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Benefiting from Innovative Clinical Trial Designs

October 19, 2016

Clinical trial success rates have been known to be low for some time now, but that does not imply they will remain low forever. As more tools become available to clinical trial sponsors, technical operators and even patients, future clinical success may look nothing like it has over the last decade.

Taking steps to change old fashioned protocols were panelist that gathered for today’s panel on clinical trial innovation trends at the BIO Investor Forum (San Francisco). The panel session, moderated by Komathi Stem of ReThynk Consulting, showcased some of the latest approaches currently being used to increase success and improve productivity in clinical development. Two of the panelists are currently focused on using biomarkers in trials for cancer and neurology treatments and a third is concentrating on digital methods to optimize clinical benefit and compliance:

The discussion started off on the topic of digital tools in clinical development. Pear Therapeutics is a 5AM, Jazz Ventures backed company creating “digital pharmaceuticals”. What that means is that they make user-friendly, customizable software apps for patients taking a specific drug or for patients responsive to digital intervention. Areas of focus where such technology can work are addiction, schizophrenia, pain, post-traumatic stress disorder, anxiety, depression, and sleep.

Beth Rogozinski says that one of the motivations behind the usage of IT in the clinical setting is that patients are more honest with entering data into an app on a mobile device than interfacing with a doctor. The early rollout for these technologies is for subjective Q&A to be entered on a device, but new apps will soon be analyzing voice and other biometric data to detect physical changes in patients.

Patient Reported Outcomes (PROs) will also be captured more and more by mobile device interaction as the field matures. The hope is that there will be an integration of data input such that PRO data is compiled only once (at time of patient entry) and not re-entered into multiple databases.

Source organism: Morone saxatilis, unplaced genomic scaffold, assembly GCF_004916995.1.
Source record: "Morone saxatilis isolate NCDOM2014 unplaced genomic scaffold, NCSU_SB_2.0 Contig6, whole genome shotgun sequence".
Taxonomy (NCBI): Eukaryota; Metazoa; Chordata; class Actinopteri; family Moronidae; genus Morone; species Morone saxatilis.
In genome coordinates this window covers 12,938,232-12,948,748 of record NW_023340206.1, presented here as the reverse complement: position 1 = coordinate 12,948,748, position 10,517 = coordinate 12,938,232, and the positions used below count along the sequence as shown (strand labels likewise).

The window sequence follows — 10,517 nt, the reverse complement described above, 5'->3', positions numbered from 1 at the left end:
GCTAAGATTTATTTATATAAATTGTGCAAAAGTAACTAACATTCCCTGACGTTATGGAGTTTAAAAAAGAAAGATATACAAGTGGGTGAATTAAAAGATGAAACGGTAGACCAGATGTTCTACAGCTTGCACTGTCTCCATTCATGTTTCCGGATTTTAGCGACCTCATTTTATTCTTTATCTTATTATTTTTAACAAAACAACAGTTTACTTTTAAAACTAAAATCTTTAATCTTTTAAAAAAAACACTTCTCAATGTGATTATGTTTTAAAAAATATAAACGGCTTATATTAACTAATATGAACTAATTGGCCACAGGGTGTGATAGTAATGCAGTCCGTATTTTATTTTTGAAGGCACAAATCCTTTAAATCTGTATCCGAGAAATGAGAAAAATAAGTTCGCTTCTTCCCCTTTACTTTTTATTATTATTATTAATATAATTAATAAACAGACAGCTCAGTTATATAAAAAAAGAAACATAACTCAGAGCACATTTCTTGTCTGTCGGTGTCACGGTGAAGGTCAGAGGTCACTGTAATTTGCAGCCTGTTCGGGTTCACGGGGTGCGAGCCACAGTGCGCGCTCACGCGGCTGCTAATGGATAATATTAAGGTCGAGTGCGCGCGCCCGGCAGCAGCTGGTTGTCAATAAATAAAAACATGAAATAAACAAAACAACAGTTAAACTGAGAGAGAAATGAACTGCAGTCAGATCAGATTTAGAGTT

One takeaway from all these alternative protocols is that companies should strive to “capture it all” when it comes to clinical data – you never know what data you will need one day as new questions about a therapy or the disease progression itself arises.

Melissa Paoloni brought up “Platform trials” as an alternative, adaptive means for clinical development. She believes that these trial paradigms, such as the I-SPY design, will eventually be used outside oncology. An interesting trait that these studies have is that they are potentially never ending – as new trial arms start when old arms are completed. They are disease-focused rather than single drug-focused. As there are many sub-populations even within certain cancers, there will always be a search for a better therapy. The trick is coordinating the new therapy entrants into the consortium of pharmaceutical, biotechnology and diagnostics companies, then managing all the logistics.

Aidan Power added to the biomarker discussion pointing out that a trial must have a validated biomarker plus utility for the specific indication. The challenge in Alzheimer’s, (for example with tau, amyloid imaging, etc.) is how well the diagnostic ties to efficacy. Early on you may not know how correlated these are. Further complicating things in co-development, is that incentives on a financial level may be diverge for the small biomarker company vs the drug developer’s incentives and timelines.

The session was also supplemented with a slide presentation on just how much biomarkers can impact success in the clinic. Below is a summary slide of our recent work on biomarkers, co-published with Amplion and Biomedtracker (download report here: at this chart, it is no wonder companies are looking to stratify patient populations to yield homogenous trial participants.